Bulova began in 1875 as a New York jewelry store opened by a young immigrant, Joseph Bulova. The tradition of clock and watchmaking began in 1911 and by the 1920s Bulova had a reputation for producing the finest quality wristwatches. Charles Lindbergh was an early fan of Bulova watches. Today, these timepieces are still coveted by collectors and handed down through families. While each watch has the merit of being an excellent timepiece, the collectible value is harder to pin down. However, with some research, you can determine exactly what your Bulova watch is worth.
Check Bulova research sources on the Internet. The Bulova—Vintage and Antique Watches website (see Resources) has a wealth of information on Bulova, including the company’s history and date codes for the watches. Study this information to discover more about your watch. The more details you know about it, the easier it will be to figure out the watch’s value.
Search for your watch in value guides. Several guidebooks are available that list the prices of collectible watches. Check to see if you can find your watch. Look at your local library or in bookstores for guides such as the “Complete Price Guide to Watches No. 30” by Cooksey Shugart, Richard E. Gilbert and Tom Engle; “Miller's Wristwatches: How to Compare & Value” by Jonathan Scatchard; and “Warman's Watches Field Guide: Values and Identification” by Dean Judy.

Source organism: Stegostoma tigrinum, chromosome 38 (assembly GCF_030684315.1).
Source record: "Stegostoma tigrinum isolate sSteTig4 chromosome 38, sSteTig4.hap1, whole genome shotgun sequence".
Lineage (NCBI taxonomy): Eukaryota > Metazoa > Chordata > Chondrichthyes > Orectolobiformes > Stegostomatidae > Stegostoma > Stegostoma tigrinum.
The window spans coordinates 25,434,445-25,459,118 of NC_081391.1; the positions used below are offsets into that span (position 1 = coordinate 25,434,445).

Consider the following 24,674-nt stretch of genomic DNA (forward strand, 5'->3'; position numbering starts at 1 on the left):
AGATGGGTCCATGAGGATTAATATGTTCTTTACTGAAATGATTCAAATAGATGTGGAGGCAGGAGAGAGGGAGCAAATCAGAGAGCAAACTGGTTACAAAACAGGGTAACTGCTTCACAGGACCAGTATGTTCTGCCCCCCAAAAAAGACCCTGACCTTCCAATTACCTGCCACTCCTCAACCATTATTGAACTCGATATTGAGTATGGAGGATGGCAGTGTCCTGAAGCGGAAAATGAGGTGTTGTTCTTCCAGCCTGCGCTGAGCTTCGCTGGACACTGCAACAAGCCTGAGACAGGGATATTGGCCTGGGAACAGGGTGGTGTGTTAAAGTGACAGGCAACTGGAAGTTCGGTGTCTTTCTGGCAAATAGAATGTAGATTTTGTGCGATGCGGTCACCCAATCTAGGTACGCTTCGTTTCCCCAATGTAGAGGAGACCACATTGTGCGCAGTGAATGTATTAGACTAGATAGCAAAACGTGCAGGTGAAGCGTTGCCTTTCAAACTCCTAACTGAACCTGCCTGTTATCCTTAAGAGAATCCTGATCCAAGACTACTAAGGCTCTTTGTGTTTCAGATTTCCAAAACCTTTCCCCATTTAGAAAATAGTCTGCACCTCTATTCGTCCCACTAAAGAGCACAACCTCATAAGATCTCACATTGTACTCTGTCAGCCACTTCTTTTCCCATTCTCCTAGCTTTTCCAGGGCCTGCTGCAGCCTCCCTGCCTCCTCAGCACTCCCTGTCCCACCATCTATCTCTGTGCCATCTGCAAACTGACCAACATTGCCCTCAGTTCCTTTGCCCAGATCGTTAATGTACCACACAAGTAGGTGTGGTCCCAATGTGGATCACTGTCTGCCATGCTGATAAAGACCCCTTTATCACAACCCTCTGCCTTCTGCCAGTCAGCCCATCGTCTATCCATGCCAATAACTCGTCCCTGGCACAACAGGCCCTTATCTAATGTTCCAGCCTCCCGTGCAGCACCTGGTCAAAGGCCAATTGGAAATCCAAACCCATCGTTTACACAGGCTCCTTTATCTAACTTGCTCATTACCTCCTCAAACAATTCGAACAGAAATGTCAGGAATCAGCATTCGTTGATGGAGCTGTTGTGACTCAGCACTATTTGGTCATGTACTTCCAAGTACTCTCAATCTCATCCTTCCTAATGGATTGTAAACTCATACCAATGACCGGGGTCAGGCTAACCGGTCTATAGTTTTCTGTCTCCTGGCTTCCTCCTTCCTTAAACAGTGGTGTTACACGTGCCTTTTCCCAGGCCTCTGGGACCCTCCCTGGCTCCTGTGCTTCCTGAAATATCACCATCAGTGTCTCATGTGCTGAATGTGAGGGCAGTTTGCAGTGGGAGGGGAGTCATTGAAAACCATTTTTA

Look at prices in antiques, collectibles and jewelry stores. Visit local stores that carry a wide selection of Bulova watches in order to see how different styles are priced. In addition, go online to peruse the selection of Internet dealers. One good site is Vintage Bulova Watches, which has a large selection that is easy to browse. Online auction sites such as eBay can give you a good idea of what people are willing to pay for Bulova timepieces. Search eBay’s completed auction list to find the final selling prices on Bulova watches. You must register with eBay in order to use this feature.
Consult an expert. If you think your watch is of high value, it may be worth it to pay for the services of a professional appraiser. Contact the American Society of Appraisers or the International Society of Appraisers to find a certified expert in this field.
Shelia Odak has over 10 years writing and editing experience for consumer and trade publications including "Radio/TV Interview Report." She has worked for over nine years in education and holds a Ph.D. from Georgia State University. Odak writes on a range of topics including education, literature and frugal living.